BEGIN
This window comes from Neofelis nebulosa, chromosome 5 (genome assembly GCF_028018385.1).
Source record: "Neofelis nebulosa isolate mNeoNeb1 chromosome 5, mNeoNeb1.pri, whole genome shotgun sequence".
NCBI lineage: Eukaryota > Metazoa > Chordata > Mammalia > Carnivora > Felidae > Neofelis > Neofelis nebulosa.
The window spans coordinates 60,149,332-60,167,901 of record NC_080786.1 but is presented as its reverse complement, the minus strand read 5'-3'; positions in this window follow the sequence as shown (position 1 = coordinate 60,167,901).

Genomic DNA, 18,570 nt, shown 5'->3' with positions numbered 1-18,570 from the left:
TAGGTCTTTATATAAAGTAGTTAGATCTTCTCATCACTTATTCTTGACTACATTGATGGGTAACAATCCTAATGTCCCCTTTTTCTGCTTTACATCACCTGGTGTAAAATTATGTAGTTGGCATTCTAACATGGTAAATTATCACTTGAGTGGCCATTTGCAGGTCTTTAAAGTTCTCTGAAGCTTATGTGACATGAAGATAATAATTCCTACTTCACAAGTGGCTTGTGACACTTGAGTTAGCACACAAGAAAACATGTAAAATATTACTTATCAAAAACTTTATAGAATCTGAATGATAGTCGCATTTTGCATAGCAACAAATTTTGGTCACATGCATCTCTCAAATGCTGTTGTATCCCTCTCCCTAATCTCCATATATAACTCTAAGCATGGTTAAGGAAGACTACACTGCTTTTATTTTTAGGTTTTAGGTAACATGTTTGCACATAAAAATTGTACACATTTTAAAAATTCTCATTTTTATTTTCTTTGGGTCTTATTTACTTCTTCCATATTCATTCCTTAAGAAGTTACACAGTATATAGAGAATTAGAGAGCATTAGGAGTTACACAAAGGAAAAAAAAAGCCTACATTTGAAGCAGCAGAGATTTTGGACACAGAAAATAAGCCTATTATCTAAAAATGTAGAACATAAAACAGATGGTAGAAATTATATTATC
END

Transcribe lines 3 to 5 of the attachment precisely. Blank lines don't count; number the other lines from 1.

NCBI lineage: Eukaryota > Metazoa > Chordata > Mammalia > Carnivora > Felidae > Neofelis > Neofelis nebulosa.
The window spans coordinates 60,149,332-60,167,901 of record NC_080786.1 but is presented as its reverse complement, the minus strand read 5'-3'; positions in this window follow the sequence as shown (position 1 = coordinate 60,167,901).

Genomic DNA, 18,570 nt, shown 5'->3' with positions numbered 1-18,570 from the left: